Burn the Paperless Office

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There's a good light piece in American Heritageabout the "myth of the paperless office"–an unfulfilled utopian ideal of a few decades ago (and a personal favorite of my high school typing teacher who, doubtless displacing her self-hatred, used to go on and on about how typewriters would soon disappear from the face of the Earth).

"One might have well have dreamed a century ago of the typewriter?s making the pencil obsolete," writes Frederick E. Allen, who makes the larger, and important, point that technologies tend to supplement one another (think radio and television).

NEXT: Didion vs. Sullivan

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  1. The typewriter may not have replaced the pencil, but computers are going a long way towards elminating typewriters. We still have one in our office, just for typing shipping labels and envelopes. Of course, you can do this with printers now but in our case it’s easier than trying to get envelopes and labels squenced properly into the network printers.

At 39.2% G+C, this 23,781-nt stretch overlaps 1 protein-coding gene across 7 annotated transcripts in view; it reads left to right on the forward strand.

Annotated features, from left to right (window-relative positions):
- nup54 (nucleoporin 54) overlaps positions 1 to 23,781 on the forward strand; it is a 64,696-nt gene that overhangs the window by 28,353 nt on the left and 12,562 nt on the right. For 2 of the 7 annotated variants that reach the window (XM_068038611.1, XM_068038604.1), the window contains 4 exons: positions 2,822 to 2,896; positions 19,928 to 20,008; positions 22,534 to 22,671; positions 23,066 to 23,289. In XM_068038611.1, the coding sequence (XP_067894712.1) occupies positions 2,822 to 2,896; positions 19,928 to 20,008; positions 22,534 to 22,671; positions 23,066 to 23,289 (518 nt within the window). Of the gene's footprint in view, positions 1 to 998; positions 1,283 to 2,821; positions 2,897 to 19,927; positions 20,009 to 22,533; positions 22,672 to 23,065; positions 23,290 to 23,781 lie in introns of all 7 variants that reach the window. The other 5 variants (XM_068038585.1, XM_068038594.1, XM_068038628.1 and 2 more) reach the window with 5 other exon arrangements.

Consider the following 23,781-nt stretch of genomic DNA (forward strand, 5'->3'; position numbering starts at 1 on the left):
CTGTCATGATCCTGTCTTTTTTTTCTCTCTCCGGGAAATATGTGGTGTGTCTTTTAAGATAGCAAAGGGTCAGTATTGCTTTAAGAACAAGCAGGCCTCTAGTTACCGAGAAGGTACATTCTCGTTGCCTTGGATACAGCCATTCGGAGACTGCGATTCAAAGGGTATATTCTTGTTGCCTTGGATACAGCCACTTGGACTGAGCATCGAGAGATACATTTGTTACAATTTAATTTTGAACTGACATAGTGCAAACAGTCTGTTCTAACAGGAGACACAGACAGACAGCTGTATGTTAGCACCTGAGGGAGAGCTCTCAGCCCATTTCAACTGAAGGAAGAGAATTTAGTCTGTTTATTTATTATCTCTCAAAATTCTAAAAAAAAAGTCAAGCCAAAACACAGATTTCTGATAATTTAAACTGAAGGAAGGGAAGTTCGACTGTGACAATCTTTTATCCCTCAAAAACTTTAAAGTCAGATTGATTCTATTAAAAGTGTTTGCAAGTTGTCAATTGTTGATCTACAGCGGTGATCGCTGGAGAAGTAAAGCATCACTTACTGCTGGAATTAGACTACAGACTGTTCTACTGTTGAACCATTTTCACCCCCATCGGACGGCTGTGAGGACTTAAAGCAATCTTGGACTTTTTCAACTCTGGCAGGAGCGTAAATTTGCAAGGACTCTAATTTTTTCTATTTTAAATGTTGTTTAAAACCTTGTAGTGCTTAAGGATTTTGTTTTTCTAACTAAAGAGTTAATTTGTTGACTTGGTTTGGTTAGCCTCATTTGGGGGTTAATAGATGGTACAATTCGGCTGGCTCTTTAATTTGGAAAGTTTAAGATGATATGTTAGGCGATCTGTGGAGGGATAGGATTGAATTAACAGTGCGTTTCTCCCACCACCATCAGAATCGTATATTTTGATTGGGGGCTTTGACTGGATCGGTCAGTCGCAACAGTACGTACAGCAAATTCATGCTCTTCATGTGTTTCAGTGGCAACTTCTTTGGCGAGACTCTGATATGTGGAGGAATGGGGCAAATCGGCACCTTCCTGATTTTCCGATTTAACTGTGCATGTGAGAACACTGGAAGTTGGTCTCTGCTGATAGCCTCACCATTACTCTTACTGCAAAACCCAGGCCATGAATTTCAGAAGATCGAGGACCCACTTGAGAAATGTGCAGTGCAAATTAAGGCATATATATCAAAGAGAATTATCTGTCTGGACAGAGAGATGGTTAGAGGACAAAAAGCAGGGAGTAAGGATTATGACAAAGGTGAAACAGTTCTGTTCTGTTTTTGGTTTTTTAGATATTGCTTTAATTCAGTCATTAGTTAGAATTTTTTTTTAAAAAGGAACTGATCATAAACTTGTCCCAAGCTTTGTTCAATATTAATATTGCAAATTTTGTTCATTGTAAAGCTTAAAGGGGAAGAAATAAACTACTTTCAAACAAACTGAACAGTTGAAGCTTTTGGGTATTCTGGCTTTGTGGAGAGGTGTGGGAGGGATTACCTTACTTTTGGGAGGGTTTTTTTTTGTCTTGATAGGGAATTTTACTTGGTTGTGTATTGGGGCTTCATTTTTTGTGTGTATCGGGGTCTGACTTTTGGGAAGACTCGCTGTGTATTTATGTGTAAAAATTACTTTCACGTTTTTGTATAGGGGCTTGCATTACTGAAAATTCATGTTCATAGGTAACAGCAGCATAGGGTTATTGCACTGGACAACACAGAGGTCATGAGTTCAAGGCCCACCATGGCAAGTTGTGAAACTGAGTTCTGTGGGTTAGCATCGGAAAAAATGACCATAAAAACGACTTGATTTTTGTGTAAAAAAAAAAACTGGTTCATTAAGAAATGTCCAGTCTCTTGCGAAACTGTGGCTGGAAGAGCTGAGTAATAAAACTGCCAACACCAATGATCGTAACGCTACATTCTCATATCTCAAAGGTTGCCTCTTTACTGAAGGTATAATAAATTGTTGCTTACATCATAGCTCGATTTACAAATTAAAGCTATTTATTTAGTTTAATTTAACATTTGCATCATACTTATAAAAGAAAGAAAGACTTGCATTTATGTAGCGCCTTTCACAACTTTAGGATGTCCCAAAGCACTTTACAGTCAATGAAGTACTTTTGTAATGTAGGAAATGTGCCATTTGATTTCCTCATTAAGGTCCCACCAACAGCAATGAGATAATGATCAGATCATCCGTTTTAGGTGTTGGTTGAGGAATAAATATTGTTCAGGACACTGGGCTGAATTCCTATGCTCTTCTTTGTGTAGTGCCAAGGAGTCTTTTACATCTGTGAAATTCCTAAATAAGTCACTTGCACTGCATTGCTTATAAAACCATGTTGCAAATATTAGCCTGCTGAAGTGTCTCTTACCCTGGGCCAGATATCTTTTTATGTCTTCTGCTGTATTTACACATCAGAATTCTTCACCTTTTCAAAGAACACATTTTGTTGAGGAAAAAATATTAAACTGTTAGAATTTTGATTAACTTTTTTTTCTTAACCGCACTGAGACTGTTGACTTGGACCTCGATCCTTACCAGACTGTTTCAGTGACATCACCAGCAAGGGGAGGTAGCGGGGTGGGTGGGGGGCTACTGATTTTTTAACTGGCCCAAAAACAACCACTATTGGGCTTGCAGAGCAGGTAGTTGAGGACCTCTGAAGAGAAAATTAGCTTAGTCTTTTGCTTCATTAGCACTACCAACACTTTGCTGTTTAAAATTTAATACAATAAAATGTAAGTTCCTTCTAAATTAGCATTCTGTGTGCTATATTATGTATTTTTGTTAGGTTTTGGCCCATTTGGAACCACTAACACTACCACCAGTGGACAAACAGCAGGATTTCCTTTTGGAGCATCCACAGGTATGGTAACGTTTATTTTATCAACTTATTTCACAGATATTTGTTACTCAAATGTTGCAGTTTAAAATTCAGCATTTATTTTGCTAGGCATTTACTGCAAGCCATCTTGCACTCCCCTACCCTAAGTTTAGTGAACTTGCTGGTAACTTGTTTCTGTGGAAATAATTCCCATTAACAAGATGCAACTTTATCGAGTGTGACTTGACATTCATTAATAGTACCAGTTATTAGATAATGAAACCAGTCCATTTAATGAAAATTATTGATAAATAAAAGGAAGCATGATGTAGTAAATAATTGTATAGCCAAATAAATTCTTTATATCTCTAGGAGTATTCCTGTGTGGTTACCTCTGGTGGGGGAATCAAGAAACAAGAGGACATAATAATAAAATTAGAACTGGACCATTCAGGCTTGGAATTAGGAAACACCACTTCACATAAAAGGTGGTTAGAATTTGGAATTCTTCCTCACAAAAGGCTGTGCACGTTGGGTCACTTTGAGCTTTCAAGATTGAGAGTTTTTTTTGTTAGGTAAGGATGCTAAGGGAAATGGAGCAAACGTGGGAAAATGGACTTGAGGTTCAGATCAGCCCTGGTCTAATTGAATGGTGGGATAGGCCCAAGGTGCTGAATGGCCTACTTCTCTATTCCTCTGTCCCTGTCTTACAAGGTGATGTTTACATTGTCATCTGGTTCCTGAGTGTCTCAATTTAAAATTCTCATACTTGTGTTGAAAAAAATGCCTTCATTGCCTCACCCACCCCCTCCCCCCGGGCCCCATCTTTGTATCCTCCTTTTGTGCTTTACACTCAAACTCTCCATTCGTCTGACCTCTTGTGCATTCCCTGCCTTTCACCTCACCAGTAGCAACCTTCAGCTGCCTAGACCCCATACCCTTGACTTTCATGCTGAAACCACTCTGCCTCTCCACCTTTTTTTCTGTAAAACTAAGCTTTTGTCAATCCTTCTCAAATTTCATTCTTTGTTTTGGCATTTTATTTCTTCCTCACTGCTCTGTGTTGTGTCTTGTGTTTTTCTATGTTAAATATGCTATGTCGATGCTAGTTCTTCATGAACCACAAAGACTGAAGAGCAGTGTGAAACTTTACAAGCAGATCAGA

I think the nostalgia market may be the final resting place of many old technologies. At Restoration Hardware, for example, you can buy a leather-bound portable 45 record player and some old reprints of 45s of the type that were popular in the 1950’s. They are brand new and manufactured to look like and work like the original models. I imagine at some point someone will buy up old typewriter tooling and assembly equipment and start making some for this type of collector interest.

    My dad told me this story about throwing his two old typewriters out in the trash. He had an old monster typewriter from the 1960’s, with a gunmetal-blue finish and the imposing rounded metal housing, and one of the ‘new’ electronic self-correcting ball-types from the 1980s. Some dumpster diver scooped up the 60’s vintage unit within the hour but the electronic one had to make its way to oblivion with the banana peels, milk cartons and other refuse. To appeal to those desirous of outdated technology, it helps to look the part.

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